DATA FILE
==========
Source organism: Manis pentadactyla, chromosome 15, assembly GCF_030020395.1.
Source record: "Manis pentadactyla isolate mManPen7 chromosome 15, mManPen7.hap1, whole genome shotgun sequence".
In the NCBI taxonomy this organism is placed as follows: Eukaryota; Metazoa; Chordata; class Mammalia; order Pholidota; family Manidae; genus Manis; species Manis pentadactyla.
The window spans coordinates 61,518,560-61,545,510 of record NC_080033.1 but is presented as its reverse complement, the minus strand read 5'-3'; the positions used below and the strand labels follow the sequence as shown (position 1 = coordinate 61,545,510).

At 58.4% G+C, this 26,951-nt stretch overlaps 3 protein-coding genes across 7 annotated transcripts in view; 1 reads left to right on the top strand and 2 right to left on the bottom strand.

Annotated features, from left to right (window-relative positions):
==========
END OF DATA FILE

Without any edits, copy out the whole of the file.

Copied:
Source organism: Manis pentadactyla, chromosome 15, assembly GCF_030020395.1.
Source record: "Manis pentadactyla isolate mManPen7 chromosome 15, mManPen7.hap1, whole genome shotgun sequence".
In the NCBI taxonomy this organism is placed as follows: Eukaryota; Metazoa; Chordata; class Mammalia; order Pholidota; family Manidae; genus Manis; species Manis pentadactyla.
The window spans coordinates 61,518,560-61,545,510 of record NC_080033.1 but is presented as its reverse complement, the minus strand read 5'-3'; the positions used below and the strand labels follow the sequence as shown (position 1 = coordinate 61,545,510).

At 58.4% G+C, this 26,951-nt stretch overlaps 3 protein-coding genes across 7 annotated transcripts in view; 1 reads left to right on the top strand and 2 right to left on the bottom strand.

Annotated features, from left to right (window-relative positions):